Big Week Out (Part 1 Of 2)

Over the last week we've explored some of the great expanse beyond the city. The length of this blog post reflects some of the many activities we have got up to!

I booked a cheap car online from Hertz, but on arrival was told that the car I wanted had not been returned. I was offered a better model, but I was slightly disappointed about it having automatic gears. However, I soon discovered that this was probably a blessing in disguise...

Our first destination was a trip to Featherdale Wildlife Park, located about 45 minutes West of Sydney. It was a pleasant enough drive once you escape the inner city roads. We'd chosen to visit Featherdale as opposed to Darling Harbour wildlife park as our guide book promised a much more 'up close and personal' encounter with the animals there.

Brightly coloured bird

They are not wrong! There are wallabies and kangaroos running free in the park, close enough for you to stroke them if you wish. They are very tame and didn't seem to mind people at all. A few were carrying little joey's in their pouches.

Kangaroo and large bird Stu Roo

The koalas were very sweet. A lot of them were snoozing high up in the trees. Apparently they can sleep for 20 hours a day (I'm thinking Stu must have been one in a former life!). There were photo and cuddle opportunities. Their fur is incredibly soft, they have little beady eyes and act very dopey!

Koala high up in the tree Sarah and koala

They have a vast bird collection spanning many aviaries. Some birds, like the pheasants, emu's and ducks roamed free.

Variety of birds

The wombats and echidna's were very shy and we wondered if they would come out of their hiding places. Luckily we managed to catch a good look during feeding time. They are unlike any other animal we've ever seen - unique to Australia.


Other animals included; A cranky Tasmanian devil, dingos, bilbies, bats and huge 4 metre crocodile. It was a really enjoyable day and well worth the trip.

Lizard eye Cute tree frog

The next day we decided upon a proper tour of the Northern Beaches. From Freshwater, we drove along the coastal roads and stopped at pretty much every beach along the way. The crowning jewel was Palm Beach, the last stop on our drive and the film location for the great Aussie export - Home and Away.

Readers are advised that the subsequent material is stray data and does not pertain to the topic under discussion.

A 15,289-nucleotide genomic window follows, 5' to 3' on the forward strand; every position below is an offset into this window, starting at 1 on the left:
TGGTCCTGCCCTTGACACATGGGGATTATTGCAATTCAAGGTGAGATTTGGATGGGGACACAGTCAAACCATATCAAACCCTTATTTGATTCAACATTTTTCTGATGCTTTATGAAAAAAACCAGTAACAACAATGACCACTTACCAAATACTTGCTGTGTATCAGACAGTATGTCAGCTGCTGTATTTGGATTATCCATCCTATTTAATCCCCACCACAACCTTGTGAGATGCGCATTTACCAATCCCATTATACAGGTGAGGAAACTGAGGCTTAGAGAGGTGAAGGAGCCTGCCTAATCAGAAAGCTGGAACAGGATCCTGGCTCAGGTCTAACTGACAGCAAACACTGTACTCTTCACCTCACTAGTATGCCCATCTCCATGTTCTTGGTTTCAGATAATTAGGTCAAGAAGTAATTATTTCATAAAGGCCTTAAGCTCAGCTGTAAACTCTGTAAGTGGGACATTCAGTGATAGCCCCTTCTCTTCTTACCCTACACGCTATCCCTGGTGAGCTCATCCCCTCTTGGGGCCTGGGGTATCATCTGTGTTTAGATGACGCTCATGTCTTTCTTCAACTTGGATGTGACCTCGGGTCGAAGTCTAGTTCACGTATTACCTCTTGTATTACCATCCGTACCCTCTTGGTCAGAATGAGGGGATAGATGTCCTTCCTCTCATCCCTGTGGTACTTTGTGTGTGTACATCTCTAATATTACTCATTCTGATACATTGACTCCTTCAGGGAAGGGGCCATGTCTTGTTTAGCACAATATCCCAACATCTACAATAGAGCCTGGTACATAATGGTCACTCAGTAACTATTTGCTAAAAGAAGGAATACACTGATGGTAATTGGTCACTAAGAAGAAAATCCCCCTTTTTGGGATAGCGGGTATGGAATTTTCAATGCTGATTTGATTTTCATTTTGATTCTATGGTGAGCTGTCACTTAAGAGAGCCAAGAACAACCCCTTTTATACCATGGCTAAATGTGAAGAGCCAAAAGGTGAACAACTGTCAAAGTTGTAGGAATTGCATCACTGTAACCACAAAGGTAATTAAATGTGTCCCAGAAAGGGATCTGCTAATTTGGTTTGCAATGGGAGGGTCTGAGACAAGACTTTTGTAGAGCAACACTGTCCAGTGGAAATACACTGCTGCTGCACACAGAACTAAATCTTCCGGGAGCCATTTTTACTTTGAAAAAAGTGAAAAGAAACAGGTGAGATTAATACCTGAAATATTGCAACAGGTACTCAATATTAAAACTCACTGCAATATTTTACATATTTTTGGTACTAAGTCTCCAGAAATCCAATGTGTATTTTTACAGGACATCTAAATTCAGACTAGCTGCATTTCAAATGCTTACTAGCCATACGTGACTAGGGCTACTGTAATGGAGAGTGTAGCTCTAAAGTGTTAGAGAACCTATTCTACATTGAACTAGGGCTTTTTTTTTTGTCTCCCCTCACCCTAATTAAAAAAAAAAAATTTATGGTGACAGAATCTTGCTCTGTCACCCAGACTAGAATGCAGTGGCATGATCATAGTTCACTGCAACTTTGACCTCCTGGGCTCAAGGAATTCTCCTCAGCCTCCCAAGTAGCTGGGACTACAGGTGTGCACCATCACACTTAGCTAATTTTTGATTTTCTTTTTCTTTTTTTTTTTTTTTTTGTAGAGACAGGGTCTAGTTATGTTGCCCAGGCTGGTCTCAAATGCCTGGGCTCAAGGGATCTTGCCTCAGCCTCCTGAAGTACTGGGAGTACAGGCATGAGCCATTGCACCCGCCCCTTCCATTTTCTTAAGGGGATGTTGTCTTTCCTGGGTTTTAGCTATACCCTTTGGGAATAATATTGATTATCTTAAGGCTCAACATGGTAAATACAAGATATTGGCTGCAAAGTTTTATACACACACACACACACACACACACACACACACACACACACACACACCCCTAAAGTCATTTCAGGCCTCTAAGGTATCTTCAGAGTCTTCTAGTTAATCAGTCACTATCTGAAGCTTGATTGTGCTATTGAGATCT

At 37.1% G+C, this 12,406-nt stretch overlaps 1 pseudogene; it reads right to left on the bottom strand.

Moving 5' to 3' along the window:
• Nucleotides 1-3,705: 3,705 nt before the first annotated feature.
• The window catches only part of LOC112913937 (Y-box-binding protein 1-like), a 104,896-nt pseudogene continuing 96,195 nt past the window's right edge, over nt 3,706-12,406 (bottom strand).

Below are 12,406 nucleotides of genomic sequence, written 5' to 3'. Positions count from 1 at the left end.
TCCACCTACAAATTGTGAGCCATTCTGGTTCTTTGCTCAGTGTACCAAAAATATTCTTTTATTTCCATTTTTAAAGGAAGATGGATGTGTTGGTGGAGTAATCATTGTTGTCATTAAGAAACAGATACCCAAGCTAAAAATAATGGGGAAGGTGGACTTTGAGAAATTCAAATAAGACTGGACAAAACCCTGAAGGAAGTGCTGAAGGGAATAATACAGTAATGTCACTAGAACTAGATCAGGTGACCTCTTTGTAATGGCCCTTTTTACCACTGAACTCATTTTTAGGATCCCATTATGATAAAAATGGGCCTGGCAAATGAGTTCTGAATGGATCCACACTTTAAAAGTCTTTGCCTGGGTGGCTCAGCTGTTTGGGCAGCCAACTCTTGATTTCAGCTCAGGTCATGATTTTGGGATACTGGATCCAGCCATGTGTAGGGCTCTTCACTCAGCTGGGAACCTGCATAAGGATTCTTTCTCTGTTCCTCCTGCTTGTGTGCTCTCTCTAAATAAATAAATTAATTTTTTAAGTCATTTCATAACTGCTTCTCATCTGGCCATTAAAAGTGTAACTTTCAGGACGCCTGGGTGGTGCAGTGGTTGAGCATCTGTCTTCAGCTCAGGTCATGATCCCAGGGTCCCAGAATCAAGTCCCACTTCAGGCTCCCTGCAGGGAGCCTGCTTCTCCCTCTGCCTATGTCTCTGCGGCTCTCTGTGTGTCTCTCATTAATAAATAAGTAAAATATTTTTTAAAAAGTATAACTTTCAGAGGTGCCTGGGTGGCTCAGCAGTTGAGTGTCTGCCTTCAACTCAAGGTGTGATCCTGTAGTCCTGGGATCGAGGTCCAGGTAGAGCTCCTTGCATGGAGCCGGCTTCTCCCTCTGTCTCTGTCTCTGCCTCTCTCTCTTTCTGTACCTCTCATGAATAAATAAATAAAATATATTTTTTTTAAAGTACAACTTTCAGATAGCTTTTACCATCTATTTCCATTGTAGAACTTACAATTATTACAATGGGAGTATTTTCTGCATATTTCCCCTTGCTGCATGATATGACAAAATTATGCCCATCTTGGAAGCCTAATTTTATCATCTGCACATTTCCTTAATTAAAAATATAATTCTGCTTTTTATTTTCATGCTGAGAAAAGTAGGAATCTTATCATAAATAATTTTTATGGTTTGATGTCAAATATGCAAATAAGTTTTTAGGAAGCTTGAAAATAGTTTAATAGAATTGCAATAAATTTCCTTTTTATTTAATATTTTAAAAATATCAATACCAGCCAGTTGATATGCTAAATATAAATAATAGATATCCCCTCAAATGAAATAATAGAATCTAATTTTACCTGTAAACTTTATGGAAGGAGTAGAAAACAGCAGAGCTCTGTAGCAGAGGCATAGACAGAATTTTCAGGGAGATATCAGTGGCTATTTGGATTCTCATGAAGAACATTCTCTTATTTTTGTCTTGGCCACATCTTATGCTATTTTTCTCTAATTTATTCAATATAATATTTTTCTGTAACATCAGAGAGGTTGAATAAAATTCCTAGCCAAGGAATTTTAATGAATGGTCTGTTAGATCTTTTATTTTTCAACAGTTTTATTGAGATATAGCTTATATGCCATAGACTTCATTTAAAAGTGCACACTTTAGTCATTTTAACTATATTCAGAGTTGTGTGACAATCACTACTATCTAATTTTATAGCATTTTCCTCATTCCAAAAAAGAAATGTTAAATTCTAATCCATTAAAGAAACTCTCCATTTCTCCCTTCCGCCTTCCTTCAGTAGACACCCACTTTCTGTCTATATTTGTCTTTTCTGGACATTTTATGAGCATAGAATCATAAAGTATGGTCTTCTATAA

The weather was smiling on us that day. We'd brought a picnic and sat overlooking the mouth of the Hawkesbury River and watched the boats sail by. It was an incredibly peaceful area.

Picnic by Hawkesbury River

After lunch, we took a stroll along the sand, heading towards the lighthouse. The only access was up some very steep old steps. However, the view it afforded us at the top was amazing and well worth the effort.


From the Northern peninsula you could see over to Broken Bay. Another visitor believed we could see as far as Newcastle, which seemed highly probable.

Palm beach

Another area recommended in our guide book is the Royal National Park. It's a large area of rainforest located roughly an hours drive South of Sydney. The automatic car proved itself through the park - there are many bends, inclines and speed changes on the journey that would make manual gear changing a major annoyance.

Sarahs Knob (oo-er)

We parked up on Lady Carrington Drive and took the recommended 'Forest Walk' a 10km loop track that takes around 2 hours. It was a nice walk and fairly easy. Whilst we didn't see that much wildlife, when you stopped you could hear only the birds and a stream running nearby. It was incredibly tranquil and you feel a million miles from civilisation.

Stu balancing on a fallen tree